September 17, 2014

Celebrating Sexual Well-Being. ~ Jane Cowles

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As some of you might know, I am a lover of hearts, an iconic symbol of love and sexuality.

September fourth may have passed, but every day is a day to celebrate sexual health.

The World Association for Sexual Health selected September fourth to ponder the meaning of sexual well-being. More than thirty countries created events to recognize the need to understand the idea of sexual rights for all.

Surprisingly, we are not as oversexed as we think.

With the exception of a few Western Nations, the science of sexology does not exist. There is neither a system for collecting sexual health data nor a standardized terminology for the different types of sexual practices.

What does sexual well-being mean to you?

This is the question that the World Association for Sexual Health (WAS) selected for its focus on the second annual World Sexual Health Day this week on September fourth.

More than 30 countries took part by creating events to recognize the need to articulate and understand the concept of sexual rights for all.

I challenge each one of you to define sexual well-being. Personally, I believe sexual well-being starts with a healthy relationship with ourselves. Being comfortable with ourselves, our bodies, needs and desires is first and foremost.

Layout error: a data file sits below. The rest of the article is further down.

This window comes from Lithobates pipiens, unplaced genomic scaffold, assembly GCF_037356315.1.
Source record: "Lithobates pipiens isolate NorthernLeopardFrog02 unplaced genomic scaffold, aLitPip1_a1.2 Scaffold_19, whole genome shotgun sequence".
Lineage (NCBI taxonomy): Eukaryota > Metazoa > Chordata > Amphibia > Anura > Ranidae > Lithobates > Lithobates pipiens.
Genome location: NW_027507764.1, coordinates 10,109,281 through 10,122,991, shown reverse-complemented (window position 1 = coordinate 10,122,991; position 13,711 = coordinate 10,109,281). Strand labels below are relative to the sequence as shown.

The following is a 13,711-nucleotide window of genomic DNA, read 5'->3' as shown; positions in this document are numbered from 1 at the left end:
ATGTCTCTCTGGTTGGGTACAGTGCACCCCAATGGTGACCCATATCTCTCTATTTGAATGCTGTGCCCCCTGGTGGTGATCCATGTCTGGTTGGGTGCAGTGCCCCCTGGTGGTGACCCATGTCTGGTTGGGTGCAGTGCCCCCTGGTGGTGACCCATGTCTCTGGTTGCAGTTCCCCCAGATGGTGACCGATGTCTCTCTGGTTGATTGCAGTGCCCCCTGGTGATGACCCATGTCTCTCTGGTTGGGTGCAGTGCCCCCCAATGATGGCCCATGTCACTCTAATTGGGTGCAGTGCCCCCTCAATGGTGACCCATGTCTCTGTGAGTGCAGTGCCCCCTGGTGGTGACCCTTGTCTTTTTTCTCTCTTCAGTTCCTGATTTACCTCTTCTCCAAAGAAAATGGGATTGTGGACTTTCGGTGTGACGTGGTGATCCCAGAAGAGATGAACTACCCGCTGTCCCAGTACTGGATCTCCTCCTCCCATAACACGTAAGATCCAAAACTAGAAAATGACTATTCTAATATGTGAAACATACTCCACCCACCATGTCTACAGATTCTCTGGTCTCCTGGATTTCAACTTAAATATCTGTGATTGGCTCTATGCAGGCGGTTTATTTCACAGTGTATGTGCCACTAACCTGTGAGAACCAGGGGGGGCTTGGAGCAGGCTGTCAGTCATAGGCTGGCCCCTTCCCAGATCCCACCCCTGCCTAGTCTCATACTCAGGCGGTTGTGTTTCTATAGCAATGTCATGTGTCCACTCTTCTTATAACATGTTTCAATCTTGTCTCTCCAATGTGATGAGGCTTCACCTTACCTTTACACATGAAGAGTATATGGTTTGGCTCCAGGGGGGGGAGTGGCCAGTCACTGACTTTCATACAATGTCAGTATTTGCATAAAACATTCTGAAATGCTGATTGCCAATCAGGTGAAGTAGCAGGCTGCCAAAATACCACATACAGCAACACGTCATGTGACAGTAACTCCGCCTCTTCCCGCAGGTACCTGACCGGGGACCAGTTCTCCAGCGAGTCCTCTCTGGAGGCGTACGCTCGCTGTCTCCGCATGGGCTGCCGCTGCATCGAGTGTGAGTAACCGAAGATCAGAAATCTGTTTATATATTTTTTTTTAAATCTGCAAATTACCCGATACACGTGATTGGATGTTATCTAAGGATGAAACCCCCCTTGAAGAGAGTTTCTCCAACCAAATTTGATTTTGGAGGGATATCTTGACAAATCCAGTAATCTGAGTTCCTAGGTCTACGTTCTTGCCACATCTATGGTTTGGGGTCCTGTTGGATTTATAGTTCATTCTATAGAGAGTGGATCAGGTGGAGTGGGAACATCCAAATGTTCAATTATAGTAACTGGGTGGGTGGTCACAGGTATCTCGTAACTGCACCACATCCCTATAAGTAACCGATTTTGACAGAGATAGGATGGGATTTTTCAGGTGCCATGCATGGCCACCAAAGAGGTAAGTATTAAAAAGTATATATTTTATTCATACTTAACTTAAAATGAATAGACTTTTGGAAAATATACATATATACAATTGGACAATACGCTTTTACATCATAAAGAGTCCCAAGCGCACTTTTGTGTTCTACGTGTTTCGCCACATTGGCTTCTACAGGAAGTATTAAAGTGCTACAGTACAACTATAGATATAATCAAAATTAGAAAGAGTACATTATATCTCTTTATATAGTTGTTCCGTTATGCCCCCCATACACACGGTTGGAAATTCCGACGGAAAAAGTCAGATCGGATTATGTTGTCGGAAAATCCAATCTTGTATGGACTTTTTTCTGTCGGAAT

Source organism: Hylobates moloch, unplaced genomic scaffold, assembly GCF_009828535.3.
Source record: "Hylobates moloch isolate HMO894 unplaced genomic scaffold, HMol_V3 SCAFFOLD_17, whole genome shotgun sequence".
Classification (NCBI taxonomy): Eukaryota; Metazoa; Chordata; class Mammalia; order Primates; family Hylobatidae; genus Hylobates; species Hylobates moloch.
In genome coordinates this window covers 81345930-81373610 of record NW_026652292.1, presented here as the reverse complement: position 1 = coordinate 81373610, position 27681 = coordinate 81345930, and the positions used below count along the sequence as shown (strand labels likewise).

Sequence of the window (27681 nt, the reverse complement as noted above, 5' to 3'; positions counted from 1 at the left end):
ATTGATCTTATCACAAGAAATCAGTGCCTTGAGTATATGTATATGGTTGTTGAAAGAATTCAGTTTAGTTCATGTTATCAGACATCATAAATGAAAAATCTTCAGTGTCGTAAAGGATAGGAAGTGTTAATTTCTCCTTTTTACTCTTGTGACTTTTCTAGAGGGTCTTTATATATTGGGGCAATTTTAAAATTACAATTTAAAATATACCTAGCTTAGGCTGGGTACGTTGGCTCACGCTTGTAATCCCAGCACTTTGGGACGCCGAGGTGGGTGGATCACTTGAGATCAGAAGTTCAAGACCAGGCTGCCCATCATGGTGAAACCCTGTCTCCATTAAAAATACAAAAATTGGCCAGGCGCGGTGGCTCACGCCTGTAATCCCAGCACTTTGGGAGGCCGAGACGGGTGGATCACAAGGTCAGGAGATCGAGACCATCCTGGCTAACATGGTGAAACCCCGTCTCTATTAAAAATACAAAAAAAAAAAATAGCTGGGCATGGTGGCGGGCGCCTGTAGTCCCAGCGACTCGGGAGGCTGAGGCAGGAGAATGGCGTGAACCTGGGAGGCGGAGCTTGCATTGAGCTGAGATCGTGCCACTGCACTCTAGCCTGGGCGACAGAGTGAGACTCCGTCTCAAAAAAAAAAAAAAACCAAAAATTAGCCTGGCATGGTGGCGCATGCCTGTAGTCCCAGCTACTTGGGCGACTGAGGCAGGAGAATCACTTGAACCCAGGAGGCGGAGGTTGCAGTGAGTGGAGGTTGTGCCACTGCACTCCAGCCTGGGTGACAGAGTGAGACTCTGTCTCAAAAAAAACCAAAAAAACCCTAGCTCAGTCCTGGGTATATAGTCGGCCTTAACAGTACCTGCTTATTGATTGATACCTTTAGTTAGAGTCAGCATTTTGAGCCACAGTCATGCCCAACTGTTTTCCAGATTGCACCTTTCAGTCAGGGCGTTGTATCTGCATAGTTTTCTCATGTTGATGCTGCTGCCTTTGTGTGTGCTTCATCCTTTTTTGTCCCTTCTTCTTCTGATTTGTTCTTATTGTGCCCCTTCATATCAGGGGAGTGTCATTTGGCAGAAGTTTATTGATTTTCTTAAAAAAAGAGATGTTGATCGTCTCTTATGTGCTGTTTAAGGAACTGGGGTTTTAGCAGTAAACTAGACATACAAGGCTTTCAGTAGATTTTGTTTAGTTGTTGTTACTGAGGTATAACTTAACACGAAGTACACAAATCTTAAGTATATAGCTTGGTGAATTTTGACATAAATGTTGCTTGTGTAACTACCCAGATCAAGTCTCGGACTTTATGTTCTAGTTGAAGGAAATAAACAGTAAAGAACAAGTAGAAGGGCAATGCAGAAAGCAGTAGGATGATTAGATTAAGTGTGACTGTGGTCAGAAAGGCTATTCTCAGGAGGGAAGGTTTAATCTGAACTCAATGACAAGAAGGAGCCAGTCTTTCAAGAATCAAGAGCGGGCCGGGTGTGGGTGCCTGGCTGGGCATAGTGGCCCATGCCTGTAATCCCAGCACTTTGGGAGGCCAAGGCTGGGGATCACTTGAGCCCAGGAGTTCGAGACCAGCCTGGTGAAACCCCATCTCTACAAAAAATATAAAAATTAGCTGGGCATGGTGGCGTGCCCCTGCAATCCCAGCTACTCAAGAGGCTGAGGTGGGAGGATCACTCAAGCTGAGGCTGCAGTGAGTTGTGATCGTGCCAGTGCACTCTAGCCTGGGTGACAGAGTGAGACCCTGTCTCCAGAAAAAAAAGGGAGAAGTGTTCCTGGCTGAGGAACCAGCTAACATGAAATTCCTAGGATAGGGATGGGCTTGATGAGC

Then, we must clearly express our desires either verbally or nonverbally.

There is no reason anyone should feel shame in expressing their sexuality. Sexuality is a part of every one of us.

It is not right or wrong.

The judgements we place on sexuality come from our fear of rejection and longing to be accepted. There are a wide range of sexual preferences.

The key to finding which one is right for us, is experimentation. Finding a trusted partner with similar sexual preferences makes this process easier, but the hardest part is asking those questions that might lead to rejection.

Sexuality is like a language—simply a method of communication.

Our method of perception and expression may differ but there is one commonality—a need to feel loved.

How we express love may differ, but the intention is the same.

So how can we judge sexual expression when it is something we all do and should be free to do?

As Confucious once said, ‘After food and water we think about sex.’


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Editor: Renée Picard

Photo: Steven Depolo at Flickr 

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